Last night I wrote about the gun-control measures threatened by the Obama administration and its allies. It appears likely that attempts will be made to regulate, if not ban, high-capacity magazines and so-called 'assault rifles' (which aren't true assault rifles at all - it's a description designed to elicit a knee-jerk emotional reaction, but which isn't factual or accurate).
Consider such attempts in the light of news reports like this one.
Dodging open manholes where thieves had swiped cast-iron covers, Stephen Wigginton drives the crumbling streets of his hometown, East St. Louis, Illinois, pointing out new landmarks in America’s most violent city.
There’s the shopping mall where a police officer was shot in the face, a youth center that saw a triple homicide in September, and scattered about the city of 27,000 are brightly lit gas stations that serve as magnets for carjackers, hit-and- run robbers and killers.
“It’s the Wild West,” said Wigginton, the U.S. attorney for the Southern District of Illinois. With a murder rate 17 times the U.S. average, the nation’s highest according to the FBI, East St. Louis offers a glimpse at the future for budget- strapped cities like Detroit and Camden, New Jersey, that have made deep cuts to their police forces.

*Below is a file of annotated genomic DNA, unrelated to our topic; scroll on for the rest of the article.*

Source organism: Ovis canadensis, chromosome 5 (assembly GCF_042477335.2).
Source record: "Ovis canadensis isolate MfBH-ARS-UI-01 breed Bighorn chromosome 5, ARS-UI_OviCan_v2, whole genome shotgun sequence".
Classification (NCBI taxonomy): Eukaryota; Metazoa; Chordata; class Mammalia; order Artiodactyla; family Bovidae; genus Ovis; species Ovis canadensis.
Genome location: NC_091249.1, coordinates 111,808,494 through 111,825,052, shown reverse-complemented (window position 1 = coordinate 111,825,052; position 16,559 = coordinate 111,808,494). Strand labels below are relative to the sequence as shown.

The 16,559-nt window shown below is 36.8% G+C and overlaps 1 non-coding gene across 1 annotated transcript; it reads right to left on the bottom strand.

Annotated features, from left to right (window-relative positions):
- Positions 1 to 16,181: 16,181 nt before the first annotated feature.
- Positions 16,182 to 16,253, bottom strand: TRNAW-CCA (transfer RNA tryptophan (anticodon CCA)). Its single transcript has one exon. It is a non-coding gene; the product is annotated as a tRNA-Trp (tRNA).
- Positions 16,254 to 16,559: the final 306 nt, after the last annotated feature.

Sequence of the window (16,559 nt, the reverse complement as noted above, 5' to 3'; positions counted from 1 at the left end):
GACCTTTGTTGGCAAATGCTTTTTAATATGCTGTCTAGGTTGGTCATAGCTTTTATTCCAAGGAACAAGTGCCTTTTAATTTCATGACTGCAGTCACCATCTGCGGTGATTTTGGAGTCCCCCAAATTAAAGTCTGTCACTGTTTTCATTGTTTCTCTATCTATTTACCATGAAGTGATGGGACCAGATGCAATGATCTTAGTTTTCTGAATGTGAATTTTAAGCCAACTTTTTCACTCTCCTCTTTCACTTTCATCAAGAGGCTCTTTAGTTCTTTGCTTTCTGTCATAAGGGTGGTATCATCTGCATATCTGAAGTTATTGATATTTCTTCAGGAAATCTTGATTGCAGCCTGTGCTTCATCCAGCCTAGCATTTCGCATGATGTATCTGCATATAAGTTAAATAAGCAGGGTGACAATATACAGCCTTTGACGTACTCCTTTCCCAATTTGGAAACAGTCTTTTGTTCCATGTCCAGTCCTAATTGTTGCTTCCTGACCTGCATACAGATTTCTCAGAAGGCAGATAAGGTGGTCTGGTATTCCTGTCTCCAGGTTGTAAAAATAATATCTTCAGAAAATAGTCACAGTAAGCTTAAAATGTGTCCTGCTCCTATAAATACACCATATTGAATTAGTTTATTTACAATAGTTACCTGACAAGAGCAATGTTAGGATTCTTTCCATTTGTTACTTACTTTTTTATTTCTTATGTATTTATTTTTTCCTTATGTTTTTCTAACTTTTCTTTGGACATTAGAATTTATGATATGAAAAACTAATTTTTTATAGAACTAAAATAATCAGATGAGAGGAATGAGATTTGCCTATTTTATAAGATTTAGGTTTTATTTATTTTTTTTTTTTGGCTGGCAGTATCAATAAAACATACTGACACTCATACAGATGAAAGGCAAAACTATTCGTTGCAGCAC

. . .
The city reduced its police force by 33 percent from 2008 to 2011, the 12th-largest reduction among cities with more than 25,000 people, according to Federal Bureau of Investigation data. Among the 20 biggest U.S. police jurisdictions during that period, the number of officers fell 2.7 percent to 99,312.
. . .
East St. Louis remains plagued by “vendettas and beefs,” Parks said, describing the reasoning of criminals.
“If I think your family is in a house and it hurts you to get your family, I’m going to shoot up the house,” he said.
. . .
Cities reducing the size of their police departments should learn from East St. Louis’s travails, John Firman, director of research at the International Association of Chiefs of Police, said, adding that they ought to consider the threshold below which officers can no longer do their jobs.
“These cuts could backfire,” Firman said.
There's more at the link.
There's a neighborhood like that within an hour's drive of my home. What makes you think I'll go anywhere near it without more than one high-capacity magazine for my handgun? If possible, I wouldn't go there at all without a rifle and several magazines of ammunition for it. I value my life, and the scumbags there don't. It's as simple as that.
Local police budgets are stagnant, and likely to drop as federal funding dries up (and if you think federal funding won't dry up as economic reality bites - see below - you're politically and economically myopic!). If they won't be able to protect me, I'd better be able to do so myself, hadn't I? And if anyone wants to take away the tools I'll need to do that, whilst simultaneously cutting funding to the only other people who might be able to help me . . . where does that leave me?
(Don't answer that . . . it's a rhetorical question. I know where it leaves me!)